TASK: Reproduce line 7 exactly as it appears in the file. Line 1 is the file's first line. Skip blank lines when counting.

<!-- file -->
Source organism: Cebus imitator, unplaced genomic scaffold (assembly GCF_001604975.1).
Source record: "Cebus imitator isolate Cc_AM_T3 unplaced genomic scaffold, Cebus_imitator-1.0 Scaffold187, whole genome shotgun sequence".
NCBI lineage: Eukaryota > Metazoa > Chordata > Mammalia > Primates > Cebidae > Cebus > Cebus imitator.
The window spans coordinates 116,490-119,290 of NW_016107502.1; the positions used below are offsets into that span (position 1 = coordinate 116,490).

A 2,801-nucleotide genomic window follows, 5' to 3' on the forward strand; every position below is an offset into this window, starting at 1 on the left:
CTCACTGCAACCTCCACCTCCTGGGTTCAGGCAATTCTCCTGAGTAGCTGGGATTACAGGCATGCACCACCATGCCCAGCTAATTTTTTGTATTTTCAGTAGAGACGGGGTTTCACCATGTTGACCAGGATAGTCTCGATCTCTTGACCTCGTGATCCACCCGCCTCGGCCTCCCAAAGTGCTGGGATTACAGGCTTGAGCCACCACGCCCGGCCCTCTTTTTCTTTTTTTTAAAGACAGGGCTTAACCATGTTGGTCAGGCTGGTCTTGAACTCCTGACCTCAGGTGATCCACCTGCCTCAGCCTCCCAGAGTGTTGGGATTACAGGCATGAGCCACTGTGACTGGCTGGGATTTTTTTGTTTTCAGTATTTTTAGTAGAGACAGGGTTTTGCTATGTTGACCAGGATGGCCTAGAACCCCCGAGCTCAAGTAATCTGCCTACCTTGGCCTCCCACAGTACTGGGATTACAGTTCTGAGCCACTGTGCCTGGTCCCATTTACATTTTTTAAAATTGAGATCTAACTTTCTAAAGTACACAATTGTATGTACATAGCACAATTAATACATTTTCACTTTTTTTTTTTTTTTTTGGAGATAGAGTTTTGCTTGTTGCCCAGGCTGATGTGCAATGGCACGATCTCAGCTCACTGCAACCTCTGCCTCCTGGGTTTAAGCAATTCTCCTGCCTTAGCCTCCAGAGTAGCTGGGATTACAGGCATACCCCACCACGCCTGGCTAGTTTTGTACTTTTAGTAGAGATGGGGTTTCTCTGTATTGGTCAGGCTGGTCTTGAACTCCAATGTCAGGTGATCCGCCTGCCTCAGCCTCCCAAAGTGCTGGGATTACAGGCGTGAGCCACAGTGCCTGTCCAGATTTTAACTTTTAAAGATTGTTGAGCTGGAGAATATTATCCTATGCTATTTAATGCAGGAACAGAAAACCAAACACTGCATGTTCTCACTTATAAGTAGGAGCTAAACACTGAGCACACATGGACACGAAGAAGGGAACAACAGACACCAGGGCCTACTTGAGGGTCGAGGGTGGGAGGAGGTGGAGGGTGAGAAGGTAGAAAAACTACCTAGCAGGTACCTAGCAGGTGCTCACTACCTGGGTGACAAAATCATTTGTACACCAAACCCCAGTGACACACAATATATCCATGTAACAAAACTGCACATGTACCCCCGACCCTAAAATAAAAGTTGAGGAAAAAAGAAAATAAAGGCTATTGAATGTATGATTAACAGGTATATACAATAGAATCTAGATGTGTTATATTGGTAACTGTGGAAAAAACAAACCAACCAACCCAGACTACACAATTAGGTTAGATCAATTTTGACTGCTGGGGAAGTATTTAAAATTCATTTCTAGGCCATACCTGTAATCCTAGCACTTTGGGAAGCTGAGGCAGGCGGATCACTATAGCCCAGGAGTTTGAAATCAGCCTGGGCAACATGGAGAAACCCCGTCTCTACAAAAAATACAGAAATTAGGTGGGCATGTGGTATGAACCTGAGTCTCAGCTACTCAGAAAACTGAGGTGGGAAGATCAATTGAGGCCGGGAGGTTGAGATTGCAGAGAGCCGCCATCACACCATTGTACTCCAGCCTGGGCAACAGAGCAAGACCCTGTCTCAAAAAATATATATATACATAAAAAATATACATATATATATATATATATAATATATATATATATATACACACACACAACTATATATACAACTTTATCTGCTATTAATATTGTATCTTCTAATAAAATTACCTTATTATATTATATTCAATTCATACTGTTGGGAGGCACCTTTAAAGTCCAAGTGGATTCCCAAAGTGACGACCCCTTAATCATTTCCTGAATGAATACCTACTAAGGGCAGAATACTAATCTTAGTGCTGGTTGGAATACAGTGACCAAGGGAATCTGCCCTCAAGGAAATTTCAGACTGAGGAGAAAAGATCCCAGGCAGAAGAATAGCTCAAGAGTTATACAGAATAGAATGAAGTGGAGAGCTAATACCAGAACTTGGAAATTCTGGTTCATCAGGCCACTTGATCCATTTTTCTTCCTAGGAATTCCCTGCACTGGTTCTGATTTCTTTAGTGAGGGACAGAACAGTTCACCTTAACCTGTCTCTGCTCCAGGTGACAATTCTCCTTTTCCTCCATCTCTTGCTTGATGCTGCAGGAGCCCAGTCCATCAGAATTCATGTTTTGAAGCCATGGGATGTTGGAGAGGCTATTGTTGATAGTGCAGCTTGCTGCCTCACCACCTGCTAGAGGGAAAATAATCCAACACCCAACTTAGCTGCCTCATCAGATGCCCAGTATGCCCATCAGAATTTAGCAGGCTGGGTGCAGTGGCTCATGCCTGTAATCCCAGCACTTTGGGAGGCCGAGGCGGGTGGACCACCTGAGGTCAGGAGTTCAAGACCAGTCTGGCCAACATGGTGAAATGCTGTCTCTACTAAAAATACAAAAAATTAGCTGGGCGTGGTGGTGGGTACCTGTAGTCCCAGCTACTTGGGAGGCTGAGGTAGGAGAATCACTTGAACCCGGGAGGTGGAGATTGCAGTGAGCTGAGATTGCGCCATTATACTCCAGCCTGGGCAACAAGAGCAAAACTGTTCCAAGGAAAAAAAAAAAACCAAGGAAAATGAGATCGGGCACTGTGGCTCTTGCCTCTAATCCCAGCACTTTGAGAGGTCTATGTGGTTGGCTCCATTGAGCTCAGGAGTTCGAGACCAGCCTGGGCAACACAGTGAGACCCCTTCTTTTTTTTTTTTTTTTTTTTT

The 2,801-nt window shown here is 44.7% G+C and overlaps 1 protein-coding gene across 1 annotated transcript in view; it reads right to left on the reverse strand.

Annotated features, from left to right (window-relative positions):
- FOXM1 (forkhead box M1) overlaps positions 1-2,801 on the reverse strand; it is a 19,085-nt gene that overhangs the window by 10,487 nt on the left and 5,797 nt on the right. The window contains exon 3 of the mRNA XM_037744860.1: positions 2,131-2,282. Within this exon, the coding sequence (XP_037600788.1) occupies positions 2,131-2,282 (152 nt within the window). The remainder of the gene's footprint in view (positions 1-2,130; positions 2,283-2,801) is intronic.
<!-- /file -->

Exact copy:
The 2,801-nt window shown here is 44.7% G+C and overlaps 1 protein-coding gene across 1 annotated transcript in view; it reads right to left on the reverse strand.